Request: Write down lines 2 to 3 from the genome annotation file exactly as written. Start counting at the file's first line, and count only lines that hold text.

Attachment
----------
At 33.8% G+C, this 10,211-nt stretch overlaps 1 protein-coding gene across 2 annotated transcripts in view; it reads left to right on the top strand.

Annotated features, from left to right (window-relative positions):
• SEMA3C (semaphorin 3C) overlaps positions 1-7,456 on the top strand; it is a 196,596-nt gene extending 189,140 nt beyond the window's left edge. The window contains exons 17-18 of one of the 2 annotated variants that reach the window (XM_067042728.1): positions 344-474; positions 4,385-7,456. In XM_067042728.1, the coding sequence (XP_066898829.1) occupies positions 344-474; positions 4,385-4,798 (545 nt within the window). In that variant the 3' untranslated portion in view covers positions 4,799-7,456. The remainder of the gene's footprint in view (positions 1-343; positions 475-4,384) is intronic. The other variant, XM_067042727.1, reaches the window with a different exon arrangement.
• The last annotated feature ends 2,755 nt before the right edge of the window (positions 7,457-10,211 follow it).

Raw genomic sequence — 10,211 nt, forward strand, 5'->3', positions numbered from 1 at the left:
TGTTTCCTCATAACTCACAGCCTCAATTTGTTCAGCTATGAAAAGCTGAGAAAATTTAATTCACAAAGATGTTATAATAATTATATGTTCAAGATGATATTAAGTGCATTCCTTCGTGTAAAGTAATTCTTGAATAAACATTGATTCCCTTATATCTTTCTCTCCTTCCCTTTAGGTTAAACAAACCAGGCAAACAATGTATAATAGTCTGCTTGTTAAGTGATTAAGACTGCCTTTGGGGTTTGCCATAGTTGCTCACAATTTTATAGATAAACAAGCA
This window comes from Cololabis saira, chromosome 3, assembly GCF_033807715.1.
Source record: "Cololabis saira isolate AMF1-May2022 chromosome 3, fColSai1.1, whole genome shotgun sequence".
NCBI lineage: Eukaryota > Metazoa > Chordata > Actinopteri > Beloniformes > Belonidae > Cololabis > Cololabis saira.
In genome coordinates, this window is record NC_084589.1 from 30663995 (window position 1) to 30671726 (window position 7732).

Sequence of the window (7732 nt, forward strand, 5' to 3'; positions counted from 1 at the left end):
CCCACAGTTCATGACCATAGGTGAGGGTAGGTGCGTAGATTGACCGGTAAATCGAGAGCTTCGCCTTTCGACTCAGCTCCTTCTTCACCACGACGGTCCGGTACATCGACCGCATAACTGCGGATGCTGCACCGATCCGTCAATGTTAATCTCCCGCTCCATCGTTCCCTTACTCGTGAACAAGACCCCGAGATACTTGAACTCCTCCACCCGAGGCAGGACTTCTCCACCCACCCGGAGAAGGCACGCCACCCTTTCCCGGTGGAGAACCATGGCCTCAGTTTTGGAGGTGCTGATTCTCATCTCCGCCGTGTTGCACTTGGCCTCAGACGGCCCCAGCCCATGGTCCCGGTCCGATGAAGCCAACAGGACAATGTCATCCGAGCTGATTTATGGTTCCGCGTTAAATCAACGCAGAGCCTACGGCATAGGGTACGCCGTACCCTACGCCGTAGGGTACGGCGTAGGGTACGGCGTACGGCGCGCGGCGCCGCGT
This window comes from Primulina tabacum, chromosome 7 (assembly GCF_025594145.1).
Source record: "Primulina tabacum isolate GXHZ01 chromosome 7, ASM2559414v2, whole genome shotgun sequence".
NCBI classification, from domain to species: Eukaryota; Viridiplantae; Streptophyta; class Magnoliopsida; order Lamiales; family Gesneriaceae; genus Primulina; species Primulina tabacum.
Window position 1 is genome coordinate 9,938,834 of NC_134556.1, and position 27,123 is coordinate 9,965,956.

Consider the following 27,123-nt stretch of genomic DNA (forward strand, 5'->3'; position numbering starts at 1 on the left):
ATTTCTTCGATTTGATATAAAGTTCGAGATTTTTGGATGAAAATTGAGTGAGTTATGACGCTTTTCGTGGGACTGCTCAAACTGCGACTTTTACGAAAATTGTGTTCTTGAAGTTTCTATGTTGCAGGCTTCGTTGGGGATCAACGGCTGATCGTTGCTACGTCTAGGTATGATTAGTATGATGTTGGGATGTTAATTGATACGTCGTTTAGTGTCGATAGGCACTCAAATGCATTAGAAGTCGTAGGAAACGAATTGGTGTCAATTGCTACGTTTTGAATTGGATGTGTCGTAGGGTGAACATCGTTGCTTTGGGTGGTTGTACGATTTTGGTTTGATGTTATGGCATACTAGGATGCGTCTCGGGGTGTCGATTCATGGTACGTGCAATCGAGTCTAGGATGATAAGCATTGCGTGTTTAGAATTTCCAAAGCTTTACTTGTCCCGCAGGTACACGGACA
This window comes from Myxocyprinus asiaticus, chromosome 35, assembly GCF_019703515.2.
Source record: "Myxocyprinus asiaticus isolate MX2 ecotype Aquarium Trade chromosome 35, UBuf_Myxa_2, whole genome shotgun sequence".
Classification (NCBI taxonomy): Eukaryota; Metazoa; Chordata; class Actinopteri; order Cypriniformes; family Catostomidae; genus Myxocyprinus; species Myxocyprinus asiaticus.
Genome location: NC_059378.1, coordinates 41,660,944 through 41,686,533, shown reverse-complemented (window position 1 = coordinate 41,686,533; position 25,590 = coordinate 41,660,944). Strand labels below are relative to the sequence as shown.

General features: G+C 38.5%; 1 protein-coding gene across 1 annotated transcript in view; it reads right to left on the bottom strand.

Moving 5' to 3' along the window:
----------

Annotated features, from left to right (window-relative positions):
• SEMA3C (semaphorin 3C) overlaps positions 1-7,456 on the top strand; it is a 196,596-nt gene extending 189,140 nt beyond the window's left edge. The window contains exons 17-18 of one of the 2 annotated variants that reach the window (XM_067042728.1): positions 344-474; positions 4,385-7,456. In XM_067042728.1, the coding sequence (XP_066898829.1) occupies positions 344-474; positions 4,385-4,798 (545 nt within the window). In that variant the 3' untranslated portion in view covers positions 4,799-7,456. The remainder of the gene's footprint in view (positions 1-343; positions 475-4,384) is intronic. The other variant, XM_067042727.1, reaches the window with a different exon arrangement.